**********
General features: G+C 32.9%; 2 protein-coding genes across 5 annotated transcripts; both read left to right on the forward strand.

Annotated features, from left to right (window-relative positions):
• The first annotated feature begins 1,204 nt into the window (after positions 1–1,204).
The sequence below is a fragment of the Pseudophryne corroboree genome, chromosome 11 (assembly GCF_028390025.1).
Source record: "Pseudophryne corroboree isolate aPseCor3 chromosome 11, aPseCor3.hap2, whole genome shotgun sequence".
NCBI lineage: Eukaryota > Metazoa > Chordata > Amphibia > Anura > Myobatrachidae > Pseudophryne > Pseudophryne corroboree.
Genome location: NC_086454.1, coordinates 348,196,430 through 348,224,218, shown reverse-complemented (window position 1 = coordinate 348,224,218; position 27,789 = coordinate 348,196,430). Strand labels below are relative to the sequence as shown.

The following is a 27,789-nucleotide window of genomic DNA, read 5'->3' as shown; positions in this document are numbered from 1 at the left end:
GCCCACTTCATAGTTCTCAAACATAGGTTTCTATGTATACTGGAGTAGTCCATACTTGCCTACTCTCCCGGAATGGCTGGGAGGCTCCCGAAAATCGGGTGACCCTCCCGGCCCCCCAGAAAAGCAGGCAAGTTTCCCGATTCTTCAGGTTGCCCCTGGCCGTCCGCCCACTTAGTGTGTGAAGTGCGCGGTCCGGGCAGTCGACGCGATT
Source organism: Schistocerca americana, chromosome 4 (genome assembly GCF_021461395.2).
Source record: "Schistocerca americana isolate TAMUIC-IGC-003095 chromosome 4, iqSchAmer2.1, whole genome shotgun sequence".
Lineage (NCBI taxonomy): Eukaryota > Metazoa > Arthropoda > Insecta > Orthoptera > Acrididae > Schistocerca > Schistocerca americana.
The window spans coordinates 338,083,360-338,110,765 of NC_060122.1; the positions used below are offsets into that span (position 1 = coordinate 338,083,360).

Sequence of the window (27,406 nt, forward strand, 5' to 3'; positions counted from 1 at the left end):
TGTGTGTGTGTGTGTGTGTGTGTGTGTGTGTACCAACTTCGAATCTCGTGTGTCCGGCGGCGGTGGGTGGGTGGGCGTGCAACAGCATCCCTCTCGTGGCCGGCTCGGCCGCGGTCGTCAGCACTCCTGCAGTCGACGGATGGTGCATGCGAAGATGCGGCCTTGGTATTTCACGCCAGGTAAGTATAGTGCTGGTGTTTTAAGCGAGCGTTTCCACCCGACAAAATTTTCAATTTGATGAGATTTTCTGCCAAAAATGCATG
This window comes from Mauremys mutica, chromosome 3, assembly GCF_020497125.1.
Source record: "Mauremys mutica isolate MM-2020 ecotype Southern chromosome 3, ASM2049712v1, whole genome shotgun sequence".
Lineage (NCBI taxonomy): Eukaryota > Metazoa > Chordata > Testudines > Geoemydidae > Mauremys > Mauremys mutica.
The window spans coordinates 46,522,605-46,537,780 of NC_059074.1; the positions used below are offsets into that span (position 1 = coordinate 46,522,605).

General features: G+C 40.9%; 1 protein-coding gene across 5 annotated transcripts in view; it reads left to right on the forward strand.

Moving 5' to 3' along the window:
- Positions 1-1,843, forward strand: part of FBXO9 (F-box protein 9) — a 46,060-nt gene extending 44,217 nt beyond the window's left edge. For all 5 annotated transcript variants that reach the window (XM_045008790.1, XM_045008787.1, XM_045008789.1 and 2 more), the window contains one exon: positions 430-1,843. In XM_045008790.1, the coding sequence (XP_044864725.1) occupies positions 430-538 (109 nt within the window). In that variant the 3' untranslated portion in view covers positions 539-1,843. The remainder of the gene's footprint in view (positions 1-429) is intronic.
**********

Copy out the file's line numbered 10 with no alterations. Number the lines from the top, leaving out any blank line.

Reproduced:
Source organism: Schistocerca americana, chromosome 4 (genome assembly GCF_021461395.2).